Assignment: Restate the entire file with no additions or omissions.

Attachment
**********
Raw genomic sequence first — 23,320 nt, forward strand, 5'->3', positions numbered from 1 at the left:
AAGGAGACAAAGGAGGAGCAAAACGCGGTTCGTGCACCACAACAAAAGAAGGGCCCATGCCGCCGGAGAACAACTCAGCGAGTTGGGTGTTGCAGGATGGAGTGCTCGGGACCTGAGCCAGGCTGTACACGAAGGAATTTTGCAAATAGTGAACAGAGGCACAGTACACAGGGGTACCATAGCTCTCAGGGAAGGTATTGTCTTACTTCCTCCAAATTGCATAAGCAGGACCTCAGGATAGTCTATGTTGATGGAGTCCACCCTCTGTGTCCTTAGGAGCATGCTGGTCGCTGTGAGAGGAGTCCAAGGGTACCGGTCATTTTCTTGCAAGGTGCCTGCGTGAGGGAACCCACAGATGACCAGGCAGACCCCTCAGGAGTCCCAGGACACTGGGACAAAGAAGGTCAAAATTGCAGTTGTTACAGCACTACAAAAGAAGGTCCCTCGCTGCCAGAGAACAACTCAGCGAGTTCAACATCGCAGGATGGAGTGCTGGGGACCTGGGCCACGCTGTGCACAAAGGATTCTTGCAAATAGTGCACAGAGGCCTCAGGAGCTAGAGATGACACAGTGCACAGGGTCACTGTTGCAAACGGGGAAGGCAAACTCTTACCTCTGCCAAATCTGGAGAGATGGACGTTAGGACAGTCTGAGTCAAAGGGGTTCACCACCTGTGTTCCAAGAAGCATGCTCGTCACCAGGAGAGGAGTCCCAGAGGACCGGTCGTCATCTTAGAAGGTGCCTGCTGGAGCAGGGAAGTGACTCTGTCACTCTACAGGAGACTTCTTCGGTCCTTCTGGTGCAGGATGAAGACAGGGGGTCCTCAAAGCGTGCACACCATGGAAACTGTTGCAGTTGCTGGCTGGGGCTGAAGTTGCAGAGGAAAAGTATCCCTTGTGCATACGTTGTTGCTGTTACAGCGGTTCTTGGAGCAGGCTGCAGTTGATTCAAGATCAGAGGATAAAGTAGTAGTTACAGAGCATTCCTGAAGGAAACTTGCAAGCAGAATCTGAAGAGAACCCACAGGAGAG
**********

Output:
Raw genomic sequence first — 23,320 nt, forward strand, 5'->3', positions numbered from 1 at the left:
AAGGAGACAAAGGAGGAGCAAAACGCGGTTCGTGCACCACAACAAAAGAAGGGCCCATGCCGCCGGAGAACAACTCAGCGAGTTGGGTGTTGCAGGATGGAGTGCTCGGGACCTGAGCCAGGCTGTACACGAAGGAATTTTGCAAATAGTGAACAGAGGCACAGTACACAGGGGTACCATAGCTCTCAGGGAAGGTATTGTCTTACTTCCTCCAAATTGCATAAGCAGGACCTCAGGATAGTCTATGTTGATGGAGTCCACCCTCTGTGTCCTTAGGAGCATGCTGGTCGCTGTGAGAGGAGTCCAAGGGTACCGGTCATTTTCTTGCAAGGTGCCTGCGTGAGGGAACCCACAGATGACCAGGCAGACCCCTCAGGAGTCCCAGGACACTGGGACAAAGAAGGTCAAAATTGCAGTTGTTACAGCACTACAAAAGAAGGTCCCTCGCTGCCAGAGAACAACTCAGCGAGTTCAACATCGCAGGATGGAGTGCTGGGGACCTGGGCCACGCTGTGCACAAAGGATTCTTGCAAATAGTGCACAGAGGCCTCAGGAGCTAGAGATGACACAGTGCACAGGGTCACTGTTGCAAACGGGGAAGGCAAACTCTTACCTCTGCCAAATCTGGAGAGATGGACGTTAGGACAGTCTGAGTCAAAGGGGTTCACCACCTGTGTTCCAAGAAGCATGCTCGTCACCAGGAGAGGAGTCCCAGAGGACCGGTCGTCATCTTAGAAGGTGCCTGCTGGAGCAGGGAAGTGACTCTGTCACTCTACAGGAGACTTCTTCGGTCCTTCTGGTGCAGGATGAAGACAGGGGGTCCTCAAAGCGTGCACACCATGGAAACTGTTGCAGTTGCTGGCTGGGGCTGAAGTTGCAGAGGAAAAGTATCCCTTGTGCATACGTTGTTGCTGTTACAGCGGTTCTTGGAGCAGGCTGCAGTTGATTCAAGATCAGAGGATAAAGTAGTAGTTACAGAGCATTCCTGAAGGAAACTTGCAAGCAGAATCTGAAGAGAACCCACAGGAGAG